Is external SSD more reliable than flash drive?

External solid state drives (SSDs) and USB flash drives are two of the most popular types of portable storage devices. Both offer a compact, lightweight way to take your data with you anywhere. But they differ in some key ways that can impact performance, durability, and price.

SSDs use flash memory like flash drives, but are equipped with more advanced controllers. This allows SSDs to offer faster read/write speeds compared to flash drives. However, SSDs come at a higher cost per gigabyte of storage. This often makes flash drives more appealing for everyday basic file transfers and backups, while external SSDs provide a speed boost for tasks like editing videos, photos, or gaming.

This article examines the differences between external SSDs and flash drives in depth. We’ll compare their speed, lifespan, durability, security features, and reliability to help you decide which is a better choice for your needs.

Storage Technology

SSDs and flash drives store data differently. SSDs use NAND flash memory chips to store data persistently, while flash drives use NOR flash memory (Difference Between Flash vs. SSD Storage). The NAND flash memory in SSDs allows for higher densities and faster writes and rewrites compared to NOR flash memory. However, NOR flash offers faster random reads, which is why it’s used in flash drives where small file transfers are common. Ultimately, the different flash memory technologies lead to SSDs having faster read/write speeds, higher storage densities, and better performance for intensive applications like running an OS or programs. Flash drives are slower but sufficient for lightweight storage uses like documents and media files.


SSDs are generally much faster than flash drives when it comes to read and write speeds. An SSD typically has read speeds of around 550 MB/s and write speeds around 520 MB/s, while a flash drive usually has read and write speeds of just 10-25 MB/s (Source:, The faster speeds of SSDs are due to the type of memory they use (flash memory) and their higher quality controllers compared to flash drives. This significant speed advantage makes SSDs better suited for tasks that require fast data access or transfer.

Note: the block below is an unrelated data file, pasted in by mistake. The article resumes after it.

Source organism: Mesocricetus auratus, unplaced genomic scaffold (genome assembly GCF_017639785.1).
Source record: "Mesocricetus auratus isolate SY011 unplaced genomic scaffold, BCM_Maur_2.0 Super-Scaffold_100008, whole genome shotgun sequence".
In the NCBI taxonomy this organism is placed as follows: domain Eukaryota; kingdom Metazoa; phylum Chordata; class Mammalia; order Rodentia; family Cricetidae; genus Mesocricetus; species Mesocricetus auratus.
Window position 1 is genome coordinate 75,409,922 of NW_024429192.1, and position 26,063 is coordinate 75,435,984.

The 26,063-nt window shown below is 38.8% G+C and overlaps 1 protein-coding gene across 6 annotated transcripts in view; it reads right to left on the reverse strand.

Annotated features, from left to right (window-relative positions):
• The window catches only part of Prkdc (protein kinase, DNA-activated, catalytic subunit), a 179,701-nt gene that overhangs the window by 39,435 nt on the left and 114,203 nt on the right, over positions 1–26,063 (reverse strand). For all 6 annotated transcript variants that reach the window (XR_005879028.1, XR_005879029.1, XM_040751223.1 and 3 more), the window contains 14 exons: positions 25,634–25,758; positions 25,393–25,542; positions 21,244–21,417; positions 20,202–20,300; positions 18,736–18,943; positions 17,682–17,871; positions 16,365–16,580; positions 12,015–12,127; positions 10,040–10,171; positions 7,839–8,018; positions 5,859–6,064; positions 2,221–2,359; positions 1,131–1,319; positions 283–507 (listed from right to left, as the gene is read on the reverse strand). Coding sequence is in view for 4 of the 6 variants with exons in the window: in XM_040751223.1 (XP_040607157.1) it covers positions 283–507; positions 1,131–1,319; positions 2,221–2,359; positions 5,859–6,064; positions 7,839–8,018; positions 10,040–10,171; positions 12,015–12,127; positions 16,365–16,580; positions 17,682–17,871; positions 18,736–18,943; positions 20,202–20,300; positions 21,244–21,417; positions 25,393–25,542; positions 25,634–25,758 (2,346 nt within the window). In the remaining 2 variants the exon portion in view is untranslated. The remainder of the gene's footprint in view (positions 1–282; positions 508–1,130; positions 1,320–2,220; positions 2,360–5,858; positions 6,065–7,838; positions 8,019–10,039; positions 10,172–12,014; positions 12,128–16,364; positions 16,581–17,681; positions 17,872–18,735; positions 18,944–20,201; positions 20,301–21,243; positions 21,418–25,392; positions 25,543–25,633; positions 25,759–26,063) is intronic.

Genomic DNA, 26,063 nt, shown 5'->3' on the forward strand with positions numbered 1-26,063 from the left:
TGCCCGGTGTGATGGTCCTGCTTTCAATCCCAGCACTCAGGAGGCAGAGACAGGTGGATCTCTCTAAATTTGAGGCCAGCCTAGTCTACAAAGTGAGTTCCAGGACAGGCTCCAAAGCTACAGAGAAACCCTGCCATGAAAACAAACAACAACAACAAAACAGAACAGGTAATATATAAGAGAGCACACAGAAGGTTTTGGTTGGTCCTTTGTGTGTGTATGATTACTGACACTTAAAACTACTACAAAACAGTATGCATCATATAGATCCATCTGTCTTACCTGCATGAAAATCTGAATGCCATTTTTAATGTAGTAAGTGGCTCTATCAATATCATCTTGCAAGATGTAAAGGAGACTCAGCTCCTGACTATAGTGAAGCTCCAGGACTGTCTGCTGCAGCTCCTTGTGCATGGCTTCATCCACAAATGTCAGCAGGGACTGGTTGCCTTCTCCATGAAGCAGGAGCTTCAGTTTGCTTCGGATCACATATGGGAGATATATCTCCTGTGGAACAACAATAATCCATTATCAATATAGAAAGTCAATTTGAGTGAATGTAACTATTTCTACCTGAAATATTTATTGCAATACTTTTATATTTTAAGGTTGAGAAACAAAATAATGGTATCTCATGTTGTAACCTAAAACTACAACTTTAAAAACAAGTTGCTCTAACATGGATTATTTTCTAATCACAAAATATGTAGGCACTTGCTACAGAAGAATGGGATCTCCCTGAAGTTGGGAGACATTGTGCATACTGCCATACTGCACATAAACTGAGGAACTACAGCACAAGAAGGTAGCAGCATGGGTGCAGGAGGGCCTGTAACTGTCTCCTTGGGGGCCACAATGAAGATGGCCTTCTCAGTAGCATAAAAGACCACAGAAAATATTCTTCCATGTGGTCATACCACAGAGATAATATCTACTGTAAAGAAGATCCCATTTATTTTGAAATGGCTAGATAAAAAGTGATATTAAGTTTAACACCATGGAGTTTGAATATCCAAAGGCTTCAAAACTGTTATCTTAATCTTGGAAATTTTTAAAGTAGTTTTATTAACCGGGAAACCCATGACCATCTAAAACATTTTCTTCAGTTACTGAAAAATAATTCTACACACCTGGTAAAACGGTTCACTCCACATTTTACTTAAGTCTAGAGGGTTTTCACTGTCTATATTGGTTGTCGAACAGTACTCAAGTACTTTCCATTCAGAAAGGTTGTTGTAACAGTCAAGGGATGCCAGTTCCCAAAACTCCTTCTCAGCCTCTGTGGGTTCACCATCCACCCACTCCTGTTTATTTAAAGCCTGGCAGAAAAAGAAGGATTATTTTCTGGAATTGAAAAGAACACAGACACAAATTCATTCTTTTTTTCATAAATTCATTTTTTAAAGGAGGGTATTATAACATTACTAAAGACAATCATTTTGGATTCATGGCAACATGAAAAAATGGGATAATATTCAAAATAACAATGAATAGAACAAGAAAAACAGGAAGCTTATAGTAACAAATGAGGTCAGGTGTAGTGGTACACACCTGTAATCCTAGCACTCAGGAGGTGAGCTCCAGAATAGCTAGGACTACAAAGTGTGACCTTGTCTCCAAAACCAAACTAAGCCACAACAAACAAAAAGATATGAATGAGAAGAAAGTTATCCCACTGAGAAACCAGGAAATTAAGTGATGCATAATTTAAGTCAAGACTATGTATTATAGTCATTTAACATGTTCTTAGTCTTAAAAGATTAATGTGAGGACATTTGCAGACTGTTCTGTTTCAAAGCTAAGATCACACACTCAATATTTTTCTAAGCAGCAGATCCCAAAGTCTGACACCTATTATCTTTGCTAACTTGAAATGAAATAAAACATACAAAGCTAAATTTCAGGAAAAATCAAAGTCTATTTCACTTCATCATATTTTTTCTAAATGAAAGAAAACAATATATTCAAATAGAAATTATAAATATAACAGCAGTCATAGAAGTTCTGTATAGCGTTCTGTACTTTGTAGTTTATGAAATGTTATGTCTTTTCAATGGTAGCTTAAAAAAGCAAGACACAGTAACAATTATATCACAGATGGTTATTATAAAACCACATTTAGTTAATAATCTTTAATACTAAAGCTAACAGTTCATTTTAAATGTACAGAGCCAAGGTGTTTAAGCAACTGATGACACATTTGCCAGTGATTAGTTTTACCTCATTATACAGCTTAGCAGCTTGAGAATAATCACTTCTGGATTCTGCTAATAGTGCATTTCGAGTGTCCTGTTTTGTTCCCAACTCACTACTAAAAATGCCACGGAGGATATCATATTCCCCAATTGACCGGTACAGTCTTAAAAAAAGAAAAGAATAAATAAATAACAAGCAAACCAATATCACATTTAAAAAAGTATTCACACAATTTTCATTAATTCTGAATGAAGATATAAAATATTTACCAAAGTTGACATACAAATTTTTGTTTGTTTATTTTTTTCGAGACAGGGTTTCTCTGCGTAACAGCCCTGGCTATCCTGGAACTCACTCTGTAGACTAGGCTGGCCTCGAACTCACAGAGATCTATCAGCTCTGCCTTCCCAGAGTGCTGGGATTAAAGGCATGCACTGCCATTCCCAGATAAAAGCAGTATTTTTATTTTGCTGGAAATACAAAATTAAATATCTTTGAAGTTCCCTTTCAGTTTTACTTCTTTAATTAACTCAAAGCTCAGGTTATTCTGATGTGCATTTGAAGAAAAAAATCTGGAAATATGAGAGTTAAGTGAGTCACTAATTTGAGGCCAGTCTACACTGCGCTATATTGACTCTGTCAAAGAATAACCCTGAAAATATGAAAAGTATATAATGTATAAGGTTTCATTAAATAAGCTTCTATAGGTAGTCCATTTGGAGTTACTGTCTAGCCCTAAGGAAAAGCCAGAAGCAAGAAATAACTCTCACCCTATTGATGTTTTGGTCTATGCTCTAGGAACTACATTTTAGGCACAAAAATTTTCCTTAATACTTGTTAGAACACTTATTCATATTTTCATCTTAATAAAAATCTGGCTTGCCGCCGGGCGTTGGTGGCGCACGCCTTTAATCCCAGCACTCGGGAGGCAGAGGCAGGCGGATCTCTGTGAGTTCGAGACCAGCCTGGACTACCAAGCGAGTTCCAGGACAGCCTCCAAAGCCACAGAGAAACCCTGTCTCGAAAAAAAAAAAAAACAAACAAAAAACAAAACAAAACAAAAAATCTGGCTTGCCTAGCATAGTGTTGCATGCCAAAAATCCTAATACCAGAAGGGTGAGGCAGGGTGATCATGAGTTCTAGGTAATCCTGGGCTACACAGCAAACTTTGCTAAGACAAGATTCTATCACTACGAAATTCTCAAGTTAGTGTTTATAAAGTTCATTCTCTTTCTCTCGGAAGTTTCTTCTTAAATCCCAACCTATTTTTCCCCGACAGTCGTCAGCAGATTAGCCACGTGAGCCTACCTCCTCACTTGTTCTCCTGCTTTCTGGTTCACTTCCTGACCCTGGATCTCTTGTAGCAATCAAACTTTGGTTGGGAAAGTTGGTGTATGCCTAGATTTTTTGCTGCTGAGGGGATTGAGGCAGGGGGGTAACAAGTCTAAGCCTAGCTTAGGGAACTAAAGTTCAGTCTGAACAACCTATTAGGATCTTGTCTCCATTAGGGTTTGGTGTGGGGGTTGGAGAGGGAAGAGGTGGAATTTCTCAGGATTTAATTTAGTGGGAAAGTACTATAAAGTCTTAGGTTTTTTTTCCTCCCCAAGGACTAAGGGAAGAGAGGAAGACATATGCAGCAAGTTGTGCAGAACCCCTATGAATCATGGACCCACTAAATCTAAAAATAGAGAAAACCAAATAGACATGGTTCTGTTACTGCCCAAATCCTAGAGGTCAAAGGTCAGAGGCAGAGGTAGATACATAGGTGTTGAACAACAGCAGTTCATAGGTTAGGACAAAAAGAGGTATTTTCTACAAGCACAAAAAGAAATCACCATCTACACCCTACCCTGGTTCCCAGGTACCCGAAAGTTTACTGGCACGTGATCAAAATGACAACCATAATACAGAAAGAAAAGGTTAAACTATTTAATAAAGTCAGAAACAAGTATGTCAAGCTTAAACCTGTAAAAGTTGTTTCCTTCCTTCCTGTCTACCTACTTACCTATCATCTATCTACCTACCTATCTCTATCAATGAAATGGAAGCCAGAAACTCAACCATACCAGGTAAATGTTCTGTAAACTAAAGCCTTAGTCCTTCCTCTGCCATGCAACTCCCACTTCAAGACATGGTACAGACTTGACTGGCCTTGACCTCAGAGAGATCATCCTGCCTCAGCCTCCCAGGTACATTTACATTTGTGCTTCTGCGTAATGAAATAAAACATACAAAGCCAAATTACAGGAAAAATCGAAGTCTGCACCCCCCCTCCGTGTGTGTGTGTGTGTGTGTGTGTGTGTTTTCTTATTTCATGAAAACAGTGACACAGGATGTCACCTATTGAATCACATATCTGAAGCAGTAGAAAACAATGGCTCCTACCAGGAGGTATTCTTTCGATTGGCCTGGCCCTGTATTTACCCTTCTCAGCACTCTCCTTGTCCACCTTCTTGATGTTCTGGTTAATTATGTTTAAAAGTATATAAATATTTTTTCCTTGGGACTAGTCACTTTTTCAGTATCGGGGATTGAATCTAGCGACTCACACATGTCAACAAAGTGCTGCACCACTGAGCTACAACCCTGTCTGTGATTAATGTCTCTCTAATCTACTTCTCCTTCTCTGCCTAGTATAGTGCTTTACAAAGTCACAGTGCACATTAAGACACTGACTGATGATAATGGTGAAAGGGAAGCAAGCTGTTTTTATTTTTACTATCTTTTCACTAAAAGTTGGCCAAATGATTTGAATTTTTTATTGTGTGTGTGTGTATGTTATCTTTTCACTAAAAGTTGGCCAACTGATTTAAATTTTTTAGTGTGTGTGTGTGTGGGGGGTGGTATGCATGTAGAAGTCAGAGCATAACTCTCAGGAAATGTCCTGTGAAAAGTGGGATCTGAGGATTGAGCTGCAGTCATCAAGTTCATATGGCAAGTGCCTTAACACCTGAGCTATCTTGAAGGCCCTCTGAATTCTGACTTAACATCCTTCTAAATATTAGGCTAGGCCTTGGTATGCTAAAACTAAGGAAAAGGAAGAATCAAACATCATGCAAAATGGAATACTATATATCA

SSDs are generally much more durable than flash drives. This is because SSDs use higher-quality NAND flash memory chips which can withstand a greater number of erase/write cycles before failing. According to MakeUseOf, most flash drives can withstand between 3,000-5,000 write/erase cycles, whereas SSDs are rated for anywhere from 1,000 to over 100,000 write/erase cycles depending on the model [1]. For example, Samsung rates its 860 EVO SSD for up to 150 TBW (terabytes written), equating to approximately 150,000 write/erase cycles [1]. The higher-quality NAND chips make SSDs much more durable for frequent writing and rewriting of data.

Shock Resistance

Solid state drives (SSDs) are generally much more resistant to shock and vibration compared to traditional hard disk drives (HDDs). This is because SSDs have no moving mechanical parts that can be damaged by sudden impacts (Forrest, n.d.). An SSD is essentially a circuit board with flash memory chips soldered onto it. Even though the solder joints could potentially crack under extreme shock, SSDs can withstand much higher G-forces compared to HDDs before becoming damaged.

According to tests by Super User, SSDs can withstand up to 1500G of force, which is a tremendous amount – far more than any everyday bump or drop (How Sturdy (Shock-Proof) is an SSD?, 2014). Quora discusses how SSDs in laptops are very shock resistant due to having no moving parts that can crash into each other (How shock resistant are solid-state drives in laptop computers?, 2018). Overall, SSDs are far less prone to damage from shocks and vibration compared to traditional HDDs.


SSDs tend to offer stronger encryption capabilities than flash drives. Most SSDs come with built-in hardware-based encryption like AES 256-bit that encrypts all data stored on the drive, protecting data even if the SSD is lost or stolen. In contrast, flash drives rely on software-based encryption which can be less secure and requires setting up encryption on each device individually (1). Hardware encryption on SSDs also carries minimal performance penalty, while software encryption can slow down flash drives. Ultimately SSDs provide seamless, set-it-and-forget-it encryption that helps keep data more secure.